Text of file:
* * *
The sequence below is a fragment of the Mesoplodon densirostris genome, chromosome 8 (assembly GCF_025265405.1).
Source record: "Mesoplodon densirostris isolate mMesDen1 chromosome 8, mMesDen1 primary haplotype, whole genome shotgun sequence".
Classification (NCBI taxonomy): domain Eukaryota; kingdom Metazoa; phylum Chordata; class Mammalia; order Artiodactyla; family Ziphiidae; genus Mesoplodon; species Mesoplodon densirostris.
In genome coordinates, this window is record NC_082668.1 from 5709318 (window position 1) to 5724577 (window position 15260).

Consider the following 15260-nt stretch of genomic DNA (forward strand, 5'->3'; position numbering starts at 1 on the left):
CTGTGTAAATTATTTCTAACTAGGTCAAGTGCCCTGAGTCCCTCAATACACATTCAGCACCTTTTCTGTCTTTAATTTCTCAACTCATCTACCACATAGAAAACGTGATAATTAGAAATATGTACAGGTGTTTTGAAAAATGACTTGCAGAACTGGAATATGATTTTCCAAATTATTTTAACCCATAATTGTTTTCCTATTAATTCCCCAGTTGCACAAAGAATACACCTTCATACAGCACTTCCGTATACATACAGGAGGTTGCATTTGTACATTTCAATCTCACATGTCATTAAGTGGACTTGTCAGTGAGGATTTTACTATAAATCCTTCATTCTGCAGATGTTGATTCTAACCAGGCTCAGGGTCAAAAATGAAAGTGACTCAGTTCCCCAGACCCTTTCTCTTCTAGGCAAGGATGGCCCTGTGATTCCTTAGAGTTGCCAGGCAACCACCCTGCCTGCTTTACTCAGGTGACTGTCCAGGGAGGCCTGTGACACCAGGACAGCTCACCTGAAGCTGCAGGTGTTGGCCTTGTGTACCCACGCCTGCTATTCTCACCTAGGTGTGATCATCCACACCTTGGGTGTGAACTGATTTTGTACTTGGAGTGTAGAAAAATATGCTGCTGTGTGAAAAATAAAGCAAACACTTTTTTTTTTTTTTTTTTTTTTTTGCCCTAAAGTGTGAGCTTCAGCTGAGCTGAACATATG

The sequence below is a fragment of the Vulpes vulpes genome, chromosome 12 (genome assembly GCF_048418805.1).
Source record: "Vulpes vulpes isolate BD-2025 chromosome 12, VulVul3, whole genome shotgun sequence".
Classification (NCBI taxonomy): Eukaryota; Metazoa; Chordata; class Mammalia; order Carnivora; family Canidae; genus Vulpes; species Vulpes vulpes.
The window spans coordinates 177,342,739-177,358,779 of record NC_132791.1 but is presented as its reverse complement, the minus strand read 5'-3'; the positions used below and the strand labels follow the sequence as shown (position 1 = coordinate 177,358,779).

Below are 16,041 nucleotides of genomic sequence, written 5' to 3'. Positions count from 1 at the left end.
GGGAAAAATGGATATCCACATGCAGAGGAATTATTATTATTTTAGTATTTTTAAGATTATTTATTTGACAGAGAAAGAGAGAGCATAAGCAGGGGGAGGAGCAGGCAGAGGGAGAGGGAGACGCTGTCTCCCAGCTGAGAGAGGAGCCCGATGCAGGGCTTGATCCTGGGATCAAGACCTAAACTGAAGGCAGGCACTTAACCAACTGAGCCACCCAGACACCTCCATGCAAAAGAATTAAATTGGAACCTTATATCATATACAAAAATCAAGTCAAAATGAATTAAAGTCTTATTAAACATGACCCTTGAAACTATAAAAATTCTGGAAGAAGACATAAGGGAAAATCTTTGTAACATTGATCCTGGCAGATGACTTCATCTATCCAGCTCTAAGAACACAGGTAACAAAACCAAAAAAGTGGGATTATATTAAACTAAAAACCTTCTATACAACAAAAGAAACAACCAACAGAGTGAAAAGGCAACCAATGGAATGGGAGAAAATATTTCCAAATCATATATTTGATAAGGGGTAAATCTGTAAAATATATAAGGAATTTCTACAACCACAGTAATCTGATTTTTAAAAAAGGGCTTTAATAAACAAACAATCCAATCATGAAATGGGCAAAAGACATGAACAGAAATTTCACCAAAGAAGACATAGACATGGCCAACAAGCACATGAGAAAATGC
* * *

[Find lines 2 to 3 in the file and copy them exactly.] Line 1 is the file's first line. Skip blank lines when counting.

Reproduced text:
Source record: "Mesoplodon densirostris isolate mMesDen1 chromosome 8, mMesDen1 primary haplotype, whole genome shotgun sequence".
Classification (NCBI taxonomy): domain Eukaryota; kingdom Metazoa; phylum Chordata; class Mammalia; order Artiodactyla; family Ziphiidae; genus Mesoplodon; species Mesoplodon densirostris.